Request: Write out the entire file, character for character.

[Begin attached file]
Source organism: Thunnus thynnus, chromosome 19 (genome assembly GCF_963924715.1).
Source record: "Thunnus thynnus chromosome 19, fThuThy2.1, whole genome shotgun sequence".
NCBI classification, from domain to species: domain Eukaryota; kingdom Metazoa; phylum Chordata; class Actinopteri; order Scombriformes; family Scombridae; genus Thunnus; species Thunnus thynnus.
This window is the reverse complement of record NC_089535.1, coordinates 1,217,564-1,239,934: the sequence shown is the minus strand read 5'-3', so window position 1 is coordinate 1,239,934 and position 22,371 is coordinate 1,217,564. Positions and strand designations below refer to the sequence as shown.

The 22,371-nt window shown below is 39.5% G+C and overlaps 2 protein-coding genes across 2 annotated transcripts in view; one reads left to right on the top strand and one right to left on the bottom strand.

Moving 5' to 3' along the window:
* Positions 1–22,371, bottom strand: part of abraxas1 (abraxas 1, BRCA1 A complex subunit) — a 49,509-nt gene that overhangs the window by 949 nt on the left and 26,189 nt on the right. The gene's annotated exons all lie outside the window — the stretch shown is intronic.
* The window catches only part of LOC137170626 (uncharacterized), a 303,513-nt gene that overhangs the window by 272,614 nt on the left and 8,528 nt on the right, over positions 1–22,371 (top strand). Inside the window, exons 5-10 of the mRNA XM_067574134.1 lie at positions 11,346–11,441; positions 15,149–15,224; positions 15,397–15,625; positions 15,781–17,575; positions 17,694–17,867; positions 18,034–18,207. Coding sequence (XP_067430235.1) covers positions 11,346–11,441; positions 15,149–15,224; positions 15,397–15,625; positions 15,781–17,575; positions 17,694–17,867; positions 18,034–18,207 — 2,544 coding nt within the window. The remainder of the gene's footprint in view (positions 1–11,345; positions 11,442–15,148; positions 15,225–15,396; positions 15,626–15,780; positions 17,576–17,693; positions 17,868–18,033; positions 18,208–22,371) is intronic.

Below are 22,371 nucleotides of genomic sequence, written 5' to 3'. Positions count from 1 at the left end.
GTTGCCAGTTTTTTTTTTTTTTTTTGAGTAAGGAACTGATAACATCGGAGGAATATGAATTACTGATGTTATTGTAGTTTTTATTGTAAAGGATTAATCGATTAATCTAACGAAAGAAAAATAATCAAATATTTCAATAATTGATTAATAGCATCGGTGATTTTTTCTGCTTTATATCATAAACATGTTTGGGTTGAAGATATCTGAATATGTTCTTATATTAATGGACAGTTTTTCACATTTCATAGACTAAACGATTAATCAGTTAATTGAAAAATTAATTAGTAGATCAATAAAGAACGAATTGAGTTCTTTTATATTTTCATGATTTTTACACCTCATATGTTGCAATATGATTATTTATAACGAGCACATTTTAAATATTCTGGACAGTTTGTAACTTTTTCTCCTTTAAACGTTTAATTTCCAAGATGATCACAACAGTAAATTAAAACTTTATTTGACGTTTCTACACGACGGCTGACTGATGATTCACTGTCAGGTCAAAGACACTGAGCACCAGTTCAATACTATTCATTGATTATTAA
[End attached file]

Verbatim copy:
Source organism: Thunnus thynnus, chromosome 19 (genome assembly GCF_963924715.1).
Source record: "Thunnus thynnus chromosome 19, fThuThy2.1, whole genome shotgun sequence".
NCBI classification, from domain to species: domain Eukaryota; kingdom Metazoa; phylum Chordata; class Actinopteri; order Scombriformes; family Scombridae; genus Thunnus; species Thunnus thynnus.
This window is the reverse complement of record NC_089535.1, coordinates 1,217,564-1,239,934: the sequence shown is the minus strand read 5'-3', so window position 1 is coordinate 1,239,934 and position 22,371 is coordinate 1,217,564. Positions and strand designations below refer to the sequence as shown.

The 22,371-nt window shown below is 39.5% G+C and overlaps 2 protein-coding genes across 2 annotated transcripts in view; one reads left to right on the top strand and one right to left on the bottom strand.

Moving 5' to 3' along the window:
* Positions 1–22,371, bottom strand: part of abraxas1 (abraxas 1, BRCA1 A complex subunit) — a 49,509-nt gene that overhangs the window by 949 nt on the left and 26,189 nt on the right. The gene's annotated exons all lie outside the window — the stretch shown is intronic.
* The window catches only part of LOC137170626 (uncharacterized), a 303,513-nt gene that overhangs the window by 272,614 nt on the left and 8,528 nt on the right, over positions 1–22,371 (top strand). Inside the window, exons 5-10 of the mRNA XM_067574134.1 lie at positions 11,346–11,441; positions 15,149–15,224; positions 15,397–15,625; positions 15,781–17,575; positions 17,694–17,867; positions 18,034–18,207. Coding sequence (XP_067430235.1) covers positions 11,346–11,441; positions 15,149–15,224; positions 15,397–15,625; positions 15,781–17,575; positions 17,694–17,867; positions 18,034–18,207 — 2,544 coding nt within the window. The remainder of the gene's footprint in view (positions 1–11,345; positions 11,442–15,148; positions 15,225–15,396; positions 15,626–15,780; positions 17,576–17,693; positions 17,868–18,033; positions 18,208–22,371) is intronic.

Below are 22,371 nucleotides of genomic sequence, written 5' to 3'. Positions count from 1 at the left end.
GTTGCCAGTTTTTTTTTTTTTTTTTGAGTAAGGAACTGATAACATCGGAGGAATATGAATTACTGATGTTATTGTAGTTTTTATTGTAAAGGATTAATCGATTAATCTAACGAAAGAAAAATAATCAAATATTTCAATAATTGATTAATAGCATCGGTGATTTTTTCTGCTTTATATCATAAACATGTTTGGGTTGAAGATATCTGAATATGTTCTTATATTAATGGACAGTTTTTCACATTTCATAGACTAAACGATTAATCAGTTAATTGAAAAATTAATTAGTAGATCAATAAAGAACGAATTGAGTTCTTTTATATTTTCATGATTTTTACACCTCATATGTTGCAATATGATTATTTATAACGAGCACATTTTAAATATTCTGGACAGTTTGTAACTTTTTCTCCTTTAAACGTTTAATTTCCAAGATGATCACAACAGTAAATTAAAACTTTATTTGACGTTTCTACACGACGGCTGACTGATGATTCACTGTCAGGTCAAAGACACTGAGCACCAGTTCAATACTATTCATTGATTATTAA